The Marks & Spencer store in London

START ME UP: Marks & Spencer is embracing the future with a joint venture aimed at finding and developing retail start-ups. M&S has teamed with Britain’s Founders Factory, a well-funded incubator for start-up businesses, on the project.

M&S said Monday the partnership will give it “direct access to cutting-edge technologies” through investment in talented entrepreneurs and businesses. M&S will become the majority shareholder in the JV, which wants to build a portfolio of investments that it will seek to grow and scale.

The retailer will become Founders Factory’s exclusive U.K. retail partner, and invest in a number of start-ups that will be sourced through Founders Factory’s global network.

M&S said it’s looking to discover new technologies, business models and entrepreneurial thinking as it seeks to put digital at the heart of its transformation strategy.

Steve Rowe, chief executive officer of M&S, said he’s hoping the start-ups and entrepreneurs “will provide disruptive thinking and questioning to the way we work at a time of critical transformation within the business. By investing in new innovative technologies and products we hope to change the way we work and operate.”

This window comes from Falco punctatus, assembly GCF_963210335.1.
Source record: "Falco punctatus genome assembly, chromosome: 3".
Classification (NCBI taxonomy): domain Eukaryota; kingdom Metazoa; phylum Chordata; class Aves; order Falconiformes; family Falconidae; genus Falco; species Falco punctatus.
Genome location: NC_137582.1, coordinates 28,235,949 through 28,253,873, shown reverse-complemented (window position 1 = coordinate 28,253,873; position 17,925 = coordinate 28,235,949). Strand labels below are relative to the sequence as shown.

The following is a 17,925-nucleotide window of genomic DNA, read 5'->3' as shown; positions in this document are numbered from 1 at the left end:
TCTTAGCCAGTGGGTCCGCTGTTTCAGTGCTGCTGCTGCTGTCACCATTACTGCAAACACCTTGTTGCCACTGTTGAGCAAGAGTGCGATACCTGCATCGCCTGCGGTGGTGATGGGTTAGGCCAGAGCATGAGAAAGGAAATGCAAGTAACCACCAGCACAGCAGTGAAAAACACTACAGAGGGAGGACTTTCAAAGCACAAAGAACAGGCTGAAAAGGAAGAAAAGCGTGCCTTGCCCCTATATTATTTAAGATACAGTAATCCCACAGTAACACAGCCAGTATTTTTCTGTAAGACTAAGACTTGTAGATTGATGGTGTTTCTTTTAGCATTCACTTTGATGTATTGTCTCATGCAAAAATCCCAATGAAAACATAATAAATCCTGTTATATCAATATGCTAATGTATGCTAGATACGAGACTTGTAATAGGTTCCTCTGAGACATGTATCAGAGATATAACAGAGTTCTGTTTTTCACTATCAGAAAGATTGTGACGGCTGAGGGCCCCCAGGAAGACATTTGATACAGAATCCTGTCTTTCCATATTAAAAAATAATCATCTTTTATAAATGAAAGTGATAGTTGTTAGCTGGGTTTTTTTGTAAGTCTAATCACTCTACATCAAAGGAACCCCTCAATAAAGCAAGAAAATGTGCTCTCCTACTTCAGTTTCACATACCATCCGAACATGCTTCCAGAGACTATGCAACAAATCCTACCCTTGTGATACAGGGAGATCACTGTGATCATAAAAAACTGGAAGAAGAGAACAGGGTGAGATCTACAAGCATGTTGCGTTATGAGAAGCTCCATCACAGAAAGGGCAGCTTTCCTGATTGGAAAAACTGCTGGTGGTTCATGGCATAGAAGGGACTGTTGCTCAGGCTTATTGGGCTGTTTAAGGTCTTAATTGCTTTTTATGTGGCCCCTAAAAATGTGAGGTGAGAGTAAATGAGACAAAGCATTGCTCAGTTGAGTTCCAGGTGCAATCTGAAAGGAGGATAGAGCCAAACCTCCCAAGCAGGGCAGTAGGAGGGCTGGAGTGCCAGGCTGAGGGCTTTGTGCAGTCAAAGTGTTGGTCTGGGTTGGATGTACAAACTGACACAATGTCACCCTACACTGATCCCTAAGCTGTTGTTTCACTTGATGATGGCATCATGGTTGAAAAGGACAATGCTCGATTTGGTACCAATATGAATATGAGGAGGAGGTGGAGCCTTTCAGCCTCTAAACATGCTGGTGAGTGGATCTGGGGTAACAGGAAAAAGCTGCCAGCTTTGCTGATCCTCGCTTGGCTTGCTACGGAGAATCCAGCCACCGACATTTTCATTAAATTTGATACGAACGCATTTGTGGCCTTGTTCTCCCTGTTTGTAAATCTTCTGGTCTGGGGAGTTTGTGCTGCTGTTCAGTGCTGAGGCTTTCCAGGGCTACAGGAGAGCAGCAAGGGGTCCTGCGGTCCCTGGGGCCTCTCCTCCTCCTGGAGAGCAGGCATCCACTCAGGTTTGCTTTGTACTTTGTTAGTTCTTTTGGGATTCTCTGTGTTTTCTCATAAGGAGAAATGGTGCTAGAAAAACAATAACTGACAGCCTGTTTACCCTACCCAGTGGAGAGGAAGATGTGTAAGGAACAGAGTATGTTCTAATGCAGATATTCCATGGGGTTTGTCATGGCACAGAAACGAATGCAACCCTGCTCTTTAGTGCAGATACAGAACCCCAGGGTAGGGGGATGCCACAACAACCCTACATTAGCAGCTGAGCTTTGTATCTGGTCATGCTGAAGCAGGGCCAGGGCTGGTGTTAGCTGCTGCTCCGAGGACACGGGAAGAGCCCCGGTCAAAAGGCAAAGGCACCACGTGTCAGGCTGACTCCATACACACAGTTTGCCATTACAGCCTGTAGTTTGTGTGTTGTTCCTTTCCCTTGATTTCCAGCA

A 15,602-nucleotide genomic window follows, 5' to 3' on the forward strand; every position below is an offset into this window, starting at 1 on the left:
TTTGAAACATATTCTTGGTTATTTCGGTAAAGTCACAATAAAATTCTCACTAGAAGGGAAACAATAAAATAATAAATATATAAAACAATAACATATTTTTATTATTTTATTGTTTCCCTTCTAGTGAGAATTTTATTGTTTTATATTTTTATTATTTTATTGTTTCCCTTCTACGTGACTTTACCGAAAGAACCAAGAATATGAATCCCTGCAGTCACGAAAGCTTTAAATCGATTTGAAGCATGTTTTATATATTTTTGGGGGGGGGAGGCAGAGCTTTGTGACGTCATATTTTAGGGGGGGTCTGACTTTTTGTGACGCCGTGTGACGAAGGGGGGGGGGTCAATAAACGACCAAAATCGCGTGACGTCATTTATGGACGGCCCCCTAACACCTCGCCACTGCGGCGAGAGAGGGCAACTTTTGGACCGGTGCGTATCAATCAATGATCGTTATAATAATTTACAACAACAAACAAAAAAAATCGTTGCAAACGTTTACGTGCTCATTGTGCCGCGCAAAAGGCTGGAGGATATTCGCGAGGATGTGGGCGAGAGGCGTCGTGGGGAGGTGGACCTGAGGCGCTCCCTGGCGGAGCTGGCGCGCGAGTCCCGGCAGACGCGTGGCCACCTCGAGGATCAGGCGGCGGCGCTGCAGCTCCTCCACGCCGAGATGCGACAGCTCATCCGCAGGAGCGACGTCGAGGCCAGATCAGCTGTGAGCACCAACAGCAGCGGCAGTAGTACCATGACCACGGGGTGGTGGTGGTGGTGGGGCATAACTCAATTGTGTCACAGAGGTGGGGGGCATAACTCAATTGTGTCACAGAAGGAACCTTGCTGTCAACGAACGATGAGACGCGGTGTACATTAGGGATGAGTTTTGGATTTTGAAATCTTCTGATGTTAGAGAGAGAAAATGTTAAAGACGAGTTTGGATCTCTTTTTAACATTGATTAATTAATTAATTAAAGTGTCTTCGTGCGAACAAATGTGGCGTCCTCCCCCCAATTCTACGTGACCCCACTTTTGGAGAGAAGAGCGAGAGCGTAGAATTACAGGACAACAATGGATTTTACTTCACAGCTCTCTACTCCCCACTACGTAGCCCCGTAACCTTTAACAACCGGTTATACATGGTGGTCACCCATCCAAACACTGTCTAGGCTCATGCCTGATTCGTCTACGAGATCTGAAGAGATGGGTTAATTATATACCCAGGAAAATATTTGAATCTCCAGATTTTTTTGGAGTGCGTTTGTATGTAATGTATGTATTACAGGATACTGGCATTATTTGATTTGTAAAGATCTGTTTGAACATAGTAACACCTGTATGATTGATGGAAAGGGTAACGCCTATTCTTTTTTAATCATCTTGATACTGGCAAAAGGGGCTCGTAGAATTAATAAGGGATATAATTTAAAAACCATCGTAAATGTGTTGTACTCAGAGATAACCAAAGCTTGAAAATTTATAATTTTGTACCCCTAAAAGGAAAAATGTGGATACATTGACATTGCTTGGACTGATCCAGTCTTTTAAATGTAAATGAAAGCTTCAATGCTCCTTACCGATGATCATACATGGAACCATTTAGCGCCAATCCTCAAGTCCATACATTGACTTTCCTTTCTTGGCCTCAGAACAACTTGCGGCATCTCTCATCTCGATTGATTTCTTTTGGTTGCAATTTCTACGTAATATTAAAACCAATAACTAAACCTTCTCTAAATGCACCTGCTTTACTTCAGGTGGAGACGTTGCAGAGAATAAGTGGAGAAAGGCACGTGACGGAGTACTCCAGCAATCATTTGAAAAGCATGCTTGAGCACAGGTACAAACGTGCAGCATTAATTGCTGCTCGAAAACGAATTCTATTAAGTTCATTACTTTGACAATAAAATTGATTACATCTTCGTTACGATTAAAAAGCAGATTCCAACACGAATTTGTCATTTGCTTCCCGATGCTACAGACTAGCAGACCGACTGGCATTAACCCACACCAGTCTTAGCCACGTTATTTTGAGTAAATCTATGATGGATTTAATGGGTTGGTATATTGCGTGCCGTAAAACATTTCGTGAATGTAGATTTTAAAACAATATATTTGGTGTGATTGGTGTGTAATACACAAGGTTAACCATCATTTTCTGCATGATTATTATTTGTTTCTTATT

Founders Factory was cofounded by Brent Hoberman, who started, and is focused on launching and scaling start-ups across a range of sectors.

Hoberman, whose title is executive chairman of Founders Factory, said the organization has witnessed “the huge potential of combining start-up innovation with corporate scale and expertise, and so we are excited by this new chapter in a sector that is changing rapidly through technology.”

In its quest to prioritize digital sales and operations, M&S has also recently formed a strategic partnership with Microsoft, which is testing the capabilities of technology and artificial intelligence in a retail environment.

Both digital projects are the result of a five-year plan set out in November aimed at making M&S more nimble and profitable, keeping up with consumers’ demands and burnishing the brand.

Founders Factory, meanwhile, said it creates 13 new start-ups and invests in 35 start-ups every year. It has backed and built more than 60 companies, with that number set to reach 245 within five years.

The company invests cash, offers six months of bespoke support from the team and provides commercial opportunities with its investors. Founders Factory has received investment from L’Oréal, EasyJet, Guardian Media Group, Aviva, Holtzbrinck and CSC.